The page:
A wet outfield and inclement rain eventually forced an abandonment of the third ODI between Pakistan and South Africa at Port Elizabeth, meaning the series heads to Cape Town on Sunday still tied at one apiece. It was a pity, as an intriguing game lay in store after Pakistan had scored 245 for eight in one ball short of a full 50 overs on a pitch not as pleasant as many initially assumed. The rain never fully ceased after that and two hours later play was finally called off.
Both sides had reason to be pleased with the 49.5 overs; South Africa's seamers shrugged aside the horrors of their Durban drubbing, grinding out a disciplined, teutonic performance to restrict Pakistan until rain first stopped play after 47 overs. But a late, useful lower-order spurt after the break allowed Pakistan to post a competitive total, after Inzamam-ul-Haq had won the toss. Of the top men, only Inzamam's trusty batting lieutenant Mohammad Yousuf repaid the faith as Makhaya Ntini and Andrew Hall, backed up by a springy performance in the field never allowed Pakistan to fully settle.
After the happy hour run deluge of the previous two ODIs, old-fashion rates returned from the very start. Shaun Pollock and Ntini returned to their normal selves, learning quickly from their wretched short-pitchedness of the last game and bowling fuller lengths. They stunted Pakistan's start and thereafter, whenever a revival threatened, Hall and Charl Langeveldt were on hand to choke it at inception. So regimented were South Africa, they only conceded five extras and the first wide was bowled only in the 36th over.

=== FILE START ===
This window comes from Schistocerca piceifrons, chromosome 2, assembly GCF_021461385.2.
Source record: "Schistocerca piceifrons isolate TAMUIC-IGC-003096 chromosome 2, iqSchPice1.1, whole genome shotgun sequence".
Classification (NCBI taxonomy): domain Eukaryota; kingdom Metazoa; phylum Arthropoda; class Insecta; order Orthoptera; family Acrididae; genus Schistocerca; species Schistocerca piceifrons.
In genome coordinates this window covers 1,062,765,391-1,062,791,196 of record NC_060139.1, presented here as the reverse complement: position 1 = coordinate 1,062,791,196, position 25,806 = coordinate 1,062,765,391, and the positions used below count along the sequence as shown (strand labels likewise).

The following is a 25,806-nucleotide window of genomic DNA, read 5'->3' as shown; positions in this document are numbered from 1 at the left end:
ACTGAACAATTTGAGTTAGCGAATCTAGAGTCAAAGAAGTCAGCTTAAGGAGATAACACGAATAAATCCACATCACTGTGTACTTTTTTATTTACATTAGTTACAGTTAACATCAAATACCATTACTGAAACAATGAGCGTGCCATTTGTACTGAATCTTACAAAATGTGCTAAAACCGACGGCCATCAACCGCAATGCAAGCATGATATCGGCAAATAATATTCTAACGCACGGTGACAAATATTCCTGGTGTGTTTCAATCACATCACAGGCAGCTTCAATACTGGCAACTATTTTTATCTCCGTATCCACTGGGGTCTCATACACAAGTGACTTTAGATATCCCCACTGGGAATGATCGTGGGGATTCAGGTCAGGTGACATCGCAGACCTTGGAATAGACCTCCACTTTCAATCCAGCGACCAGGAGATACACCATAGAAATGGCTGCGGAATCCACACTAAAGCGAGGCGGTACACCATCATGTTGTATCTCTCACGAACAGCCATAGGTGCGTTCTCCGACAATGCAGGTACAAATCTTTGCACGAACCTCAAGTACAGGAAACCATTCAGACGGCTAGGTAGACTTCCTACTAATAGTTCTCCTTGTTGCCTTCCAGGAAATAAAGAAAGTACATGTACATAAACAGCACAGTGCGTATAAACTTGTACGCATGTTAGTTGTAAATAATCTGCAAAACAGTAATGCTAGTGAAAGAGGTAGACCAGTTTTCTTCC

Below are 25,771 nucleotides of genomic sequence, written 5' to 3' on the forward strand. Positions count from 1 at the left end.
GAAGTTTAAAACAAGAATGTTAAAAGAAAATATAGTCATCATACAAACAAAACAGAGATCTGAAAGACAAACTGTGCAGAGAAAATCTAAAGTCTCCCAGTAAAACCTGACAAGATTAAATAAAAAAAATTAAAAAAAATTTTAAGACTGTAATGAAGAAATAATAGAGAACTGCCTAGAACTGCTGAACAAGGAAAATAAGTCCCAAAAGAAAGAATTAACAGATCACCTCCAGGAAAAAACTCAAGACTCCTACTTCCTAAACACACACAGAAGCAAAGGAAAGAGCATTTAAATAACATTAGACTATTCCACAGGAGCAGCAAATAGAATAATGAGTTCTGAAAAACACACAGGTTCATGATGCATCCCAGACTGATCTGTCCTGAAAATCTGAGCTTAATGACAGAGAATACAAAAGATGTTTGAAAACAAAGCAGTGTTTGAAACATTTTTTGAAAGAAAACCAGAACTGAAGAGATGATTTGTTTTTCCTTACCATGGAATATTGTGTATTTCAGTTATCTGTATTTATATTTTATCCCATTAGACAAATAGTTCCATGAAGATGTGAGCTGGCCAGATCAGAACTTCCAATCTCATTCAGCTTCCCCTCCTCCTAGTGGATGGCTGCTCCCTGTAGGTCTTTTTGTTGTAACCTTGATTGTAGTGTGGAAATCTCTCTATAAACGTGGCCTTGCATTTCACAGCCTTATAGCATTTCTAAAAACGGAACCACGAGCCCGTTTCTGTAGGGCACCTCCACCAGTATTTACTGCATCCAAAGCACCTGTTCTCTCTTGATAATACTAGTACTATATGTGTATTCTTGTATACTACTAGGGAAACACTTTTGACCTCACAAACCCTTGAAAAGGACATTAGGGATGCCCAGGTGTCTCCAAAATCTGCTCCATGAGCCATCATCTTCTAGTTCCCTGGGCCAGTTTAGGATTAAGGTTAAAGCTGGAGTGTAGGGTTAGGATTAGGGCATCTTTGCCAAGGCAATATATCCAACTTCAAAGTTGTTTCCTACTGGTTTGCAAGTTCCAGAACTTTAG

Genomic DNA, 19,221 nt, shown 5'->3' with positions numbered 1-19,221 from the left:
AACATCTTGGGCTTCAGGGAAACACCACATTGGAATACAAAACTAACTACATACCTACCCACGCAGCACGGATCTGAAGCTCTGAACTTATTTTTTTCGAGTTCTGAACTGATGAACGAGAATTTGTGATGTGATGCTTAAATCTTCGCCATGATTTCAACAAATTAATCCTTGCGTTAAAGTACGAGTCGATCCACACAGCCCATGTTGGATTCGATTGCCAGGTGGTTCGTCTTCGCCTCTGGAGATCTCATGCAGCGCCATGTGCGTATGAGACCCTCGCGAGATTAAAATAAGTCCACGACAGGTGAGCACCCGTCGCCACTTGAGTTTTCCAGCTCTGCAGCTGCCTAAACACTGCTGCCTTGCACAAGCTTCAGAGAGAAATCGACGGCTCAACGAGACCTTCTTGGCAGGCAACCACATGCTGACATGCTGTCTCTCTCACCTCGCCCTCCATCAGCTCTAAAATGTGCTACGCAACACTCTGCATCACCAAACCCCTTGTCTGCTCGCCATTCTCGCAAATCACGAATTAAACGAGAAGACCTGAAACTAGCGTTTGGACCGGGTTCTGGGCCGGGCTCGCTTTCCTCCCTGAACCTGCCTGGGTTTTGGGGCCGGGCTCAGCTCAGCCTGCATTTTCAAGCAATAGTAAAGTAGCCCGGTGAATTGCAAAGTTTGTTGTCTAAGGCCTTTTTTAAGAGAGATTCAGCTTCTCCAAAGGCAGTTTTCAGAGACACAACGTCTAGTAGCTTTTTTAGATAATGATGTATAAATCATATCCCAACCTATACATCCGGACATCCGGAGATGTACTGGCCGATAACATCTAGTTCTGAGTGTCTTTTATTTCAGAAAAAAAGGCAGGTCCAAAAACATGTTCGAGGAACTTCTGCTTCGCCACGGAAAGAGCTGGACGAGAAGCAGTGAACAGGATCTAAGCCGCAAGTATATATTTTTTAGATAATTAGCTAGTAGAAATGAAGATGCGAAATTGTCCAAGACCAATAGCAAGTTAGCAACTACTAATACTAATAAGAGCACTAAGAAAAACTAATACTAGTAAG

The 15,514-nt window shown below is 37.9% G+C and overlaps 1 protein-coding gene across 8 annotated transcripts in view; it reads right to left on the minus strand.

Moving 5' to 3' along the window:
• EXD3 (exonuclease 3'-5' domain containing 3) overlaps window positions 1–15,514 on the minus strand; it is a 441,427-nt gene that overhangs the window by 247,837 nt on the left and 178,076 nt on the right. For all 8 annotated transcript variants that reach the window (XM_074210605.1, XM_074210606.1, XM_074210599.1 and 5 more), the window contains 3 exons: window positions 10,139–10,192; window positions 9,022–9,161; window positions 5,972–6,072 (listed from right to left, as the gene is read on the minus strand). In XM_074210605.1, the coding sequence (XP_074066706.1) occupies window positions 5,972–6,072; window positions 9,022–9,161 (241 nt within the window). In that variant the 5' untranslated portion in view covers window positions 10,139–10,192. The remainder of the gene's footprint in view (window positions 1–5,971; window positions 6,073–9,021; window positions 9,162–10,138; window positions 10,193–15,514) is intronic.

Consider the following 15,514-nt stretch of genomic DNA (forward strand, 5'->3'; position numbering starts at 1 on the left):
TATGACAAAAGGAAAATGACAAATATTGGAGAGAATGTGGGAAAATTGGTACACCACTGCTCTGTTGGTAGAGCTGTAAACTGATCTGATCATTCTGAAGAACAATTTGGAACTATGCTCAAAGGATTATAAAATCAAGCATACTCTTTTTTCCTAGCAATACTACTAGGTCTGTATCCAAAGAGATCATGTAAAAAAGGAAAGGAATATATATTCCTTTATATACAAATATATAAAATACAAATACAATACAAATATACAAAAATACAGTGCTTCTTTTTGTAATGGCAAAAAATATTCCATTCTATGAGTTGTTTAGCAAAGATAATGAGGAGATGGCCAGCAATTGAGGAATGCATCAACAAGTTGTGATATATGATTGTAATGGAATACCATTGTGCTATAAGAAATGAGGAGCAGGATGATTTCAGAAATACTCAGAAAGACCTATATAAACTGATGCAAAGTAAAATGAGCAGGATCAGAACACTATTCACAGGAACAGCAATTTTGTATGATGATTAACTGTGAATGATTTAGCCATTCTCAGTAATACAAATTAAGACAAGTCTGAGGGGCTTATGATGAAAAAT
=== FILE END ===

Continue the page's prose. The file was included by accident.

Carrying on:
Pollock was unlucky during a taut beginning, though Ntini duped both openers into pulling balls more full than short in his third over and within the space of three deliveries. Anything for two is a familiar situation for Younis Khan and Yousuf to greet each other in and their response was equally predictable. Both began cautiously, but by drinks, at 62 for two and strife receding, they had become increasingly expressive.
But Langeveldt and Hall, who until then had shared a one-dimensional similarity that went beyond their cropped hair and short, stocky frames, wisened up after the break. Hall found swing and Langeveldt a tight channel to explore. In a trice, things happened; Younis fell immediately after drinks, chasing, not for the first time, a very wide ball from Hall. Yousuf seemed to edge one though nobody on the field appeared to catch it. In the same over, Hall dropped Inzamam-ul-Haq in his follow-through, though no sooner had he erred than he made up for it by trapping him in his next over.
Briefly, Pakistan retorted. Yousuf continued as if this was Wednesday again, indeed as if it was still 2006. Ntini was wristily directed through midwicket, and for Langeveldt, he summoned all his grace into one compelling extra cover drive.
But the fall of wickets necessitated caution; so with Shoaib Malik, he settled into a 91-run partnership of grand sensibility. Singles came readily and boundaries not sought; Yousuf lofted Hall over mid-off and a boundary to midwicket, flipped over as if it was an egg, in the 30th over was only the tenth of the innings. The same over, he brought up a predictably elegant, unhurried fifty.
Malik, like Tammy Wynette, stood by his man, prodding and jinking his way through a utilitarian 51-ball 41. His only boundary came three balls before he was out and the value of Pakistan's allrounders was just beginning to sink in. But his dismissal sparked South Africa back into life, Hall and Ntini forming its beating heart.
Danger was persistently wiped out; Yousuf fell the next over to Ntini before Hall returned to cleverly snuff out the threat of Shahid Afridi and then an ominous partnership between Abdul Razzaq and Mahmood. After increasingly heavy rain brought a lengthy delay, Mahmood and Rana Naved-ul-Hasan managed to add a speedy 28 extra runs before the rain returned again with the solitary delivery left. How handy they might have been will never be known.